Blythebourne School is a public school in Brooklyn, New York, that defies national averages for inner city schools and appeals to parents and students alike. The school is unique in its make-up, in terms of socio-economic factors and racial factors. The school is made up of a largely Asian and Pacific Islander community with more than 75 percent of students identifying with that racial classification. Another 10 percent each are Hispanic or Caucasian.
There is less than 1 percent of the schools population that identifies itself as African-American. In addition, almost 90 percent of the children who attend the school receive free or reduced lunches, an indication that they are living at or near the poverty line. Further complicating things for the teachers and staff of Blythebourne is that more than 40 percent of their students have difficulty with the English language, indicating that many are not native English speakers.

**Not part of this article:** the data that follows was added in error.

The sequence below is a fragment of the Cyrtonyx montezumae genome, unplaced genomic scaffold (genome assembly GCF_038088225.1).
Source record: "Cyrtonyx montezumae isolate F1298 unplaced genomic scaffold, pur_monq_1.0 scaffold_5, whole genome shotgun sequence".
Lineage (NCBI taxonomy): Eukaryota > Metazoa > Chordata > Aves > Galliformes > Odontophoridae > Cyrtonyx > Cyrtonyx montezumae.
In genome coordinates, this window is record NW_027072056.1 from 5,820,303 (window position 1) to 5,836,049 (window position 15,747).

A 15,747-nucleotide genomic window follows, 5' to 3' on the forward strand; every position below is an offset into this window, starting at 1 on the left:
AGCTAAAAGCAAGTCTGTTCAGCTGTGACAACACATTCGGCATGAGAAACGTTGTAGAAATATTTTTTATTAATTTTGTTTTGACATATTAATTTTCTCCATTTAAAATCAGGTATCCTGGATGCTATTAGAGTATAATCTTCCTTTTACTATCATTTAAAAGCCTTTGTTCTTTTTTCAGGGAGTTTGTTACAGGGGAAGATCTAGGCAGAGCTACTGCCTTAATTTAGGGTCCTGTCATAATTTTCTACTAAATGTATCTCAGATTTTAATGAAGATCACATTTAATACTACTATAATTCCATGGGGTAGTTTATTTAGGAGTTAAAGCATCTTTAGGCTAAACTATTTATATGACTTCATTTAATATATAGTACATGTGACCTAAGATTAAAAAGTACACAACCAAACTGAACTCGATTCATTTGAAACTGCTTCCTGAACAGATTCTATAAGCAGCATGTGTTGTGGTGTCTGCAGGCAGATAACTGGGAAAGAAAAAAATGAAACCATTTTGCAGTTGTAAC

This school also has less than 3 percent of its population in individualized education plans, the programs formerly known as special education, to assist people with learning difficulties or special needs, including speech or hearing difficulties, etc. Testimonials about the school from students and teachers alike praise the school as a wonderful place to be with teachers that care. In addition, teachers at the school are more well-educated that their compatriots across the state. At the average New York school, 20 percent of the teachers hold only a bachelor’s degree.